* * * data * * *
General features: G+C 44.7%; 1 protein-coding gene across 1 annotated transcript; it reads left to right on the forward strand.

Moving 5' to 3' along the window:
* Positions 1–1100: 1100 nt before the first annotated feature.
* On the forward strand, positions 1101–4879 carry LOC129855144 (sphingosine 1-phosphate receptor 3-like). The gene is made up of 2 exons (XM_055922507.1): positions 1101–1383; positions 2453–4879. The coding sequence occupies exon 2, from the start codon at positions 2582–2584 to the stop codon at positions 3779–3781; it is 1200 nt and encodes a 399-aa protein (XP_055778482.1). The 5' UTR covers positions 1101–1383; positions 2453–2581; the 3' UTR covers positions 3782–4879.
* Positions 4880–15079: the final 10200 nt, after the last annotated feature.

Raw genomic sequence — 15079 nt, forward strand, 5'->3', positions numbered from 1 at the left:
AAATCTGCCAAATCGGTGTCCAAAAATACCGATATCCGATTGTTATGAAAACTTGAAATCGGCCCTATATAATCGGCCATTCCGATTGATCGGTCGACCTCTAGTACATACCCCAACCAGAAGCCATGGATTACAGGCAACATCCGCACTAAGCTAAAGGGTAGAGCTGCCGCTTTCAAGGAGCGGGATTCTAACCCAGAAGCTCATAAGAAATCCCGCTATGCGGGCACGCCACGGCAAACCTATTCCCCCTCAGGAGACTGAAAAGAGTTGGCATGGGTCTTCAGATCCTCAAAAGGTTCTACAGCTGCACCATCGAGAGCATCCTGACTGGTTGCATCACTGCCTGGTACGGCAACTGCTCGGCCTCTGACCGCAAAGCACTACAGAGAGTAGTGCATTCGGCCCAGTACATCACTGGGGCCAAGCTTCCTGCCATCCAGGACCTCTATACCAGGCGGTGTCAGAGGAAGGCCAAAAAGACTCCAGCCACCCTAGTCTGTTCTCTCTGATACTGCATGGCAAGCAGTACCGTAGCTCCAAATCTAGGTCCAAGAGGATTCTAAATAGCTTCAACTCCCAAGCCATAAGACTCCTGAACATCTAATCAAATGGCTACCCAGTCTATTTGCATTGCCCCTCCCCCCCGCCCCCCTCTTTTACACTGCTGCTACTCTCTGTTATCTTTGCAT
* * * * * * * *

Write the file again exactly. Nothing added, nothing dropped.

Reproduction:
General features: G+C 44.7%; 1 protein-coding gene across 1 annotated transcript; it reads left to right on the forward strand.

Moving 5' to 3' along the window:
* Positions 1–1100: 1100 nt before the first annotated feature.
* On the forward strand, positions 1101–4879 carry LOC129855144 (sphingosine 1-phosphate receptor 3-like). The gene is made up of 2 exons (XM_055922507.1): positions 1101–1383; positions 2453–4879. The coding sequence occupies exon 2, from the start codon at positions 2582–2584 to the stop codon at positions 3779–3781; it is 1200 nt and encodes a 399-aa protein (XP_055778482.1). The 5' UTR covers positions 1101–1383; positions 2453–2581; the 3' UTR covers positions 3782–4879.
* Positions 4880–15079: the final 10200 nt, after the last annotated feature.

Raw genomic sequence — 15079 nt, forward strand, 5'->3', positions numbered from 1 at the left:
AAATCTGCCAAATCGGTGTCCAAAAATACCGATATCCGATTGTTATGAAAACTTGAAATCGGCCCTATATAATCGGCCATTCCGATTGATCGGTCGACCTCTAGTACATACCCCAACCAGAAGCCATGGATTACAGGCAACATCCGCACTAAGCTAAAGGGTAGAGCTGCCGCTTTCAAGGAGCGGGATTCTAACCCAGAAGCTCATAAGAAATCCCGCTATGCGGGCACGCCACGGCAAACCTATTCCCCCTCAGGAGACTGAAAAGAGTTGGCATGGGTCTTCAGATCCTCAAAAGGTTCTACAGCTGCACCATCGAGAGCATCCTGACTGGTTGCATCACTGCCTGGTACGGCAACTGCTCGGCCTCTGACCGCAAAGCACTACAGAGAGTAGTGCATTCGGCCCAGTACATCACTGGGGCCAAGCTTCCTGCCATCCAGGACCTCTATACCAGGCGGTGTCAGAGGAAGGCCAAAAAGACTCCAGCCACCCTAGTCTGTTCTCTCTGATACTGCATGGCAAGCAGTACCGTAGCTCCAAATCTAGGTCCAAGAGGATTCTAAATAGCTTCAACTCCCAAGCCATAAGACTCCTGAACATCTAATCAAATGGCTACCCAGTCTATTTGCATTGCCCCTCCCCCCCGCCCCCCTCTTTTACACTGCTGCTACTCTCTGTTATCTTTGCAT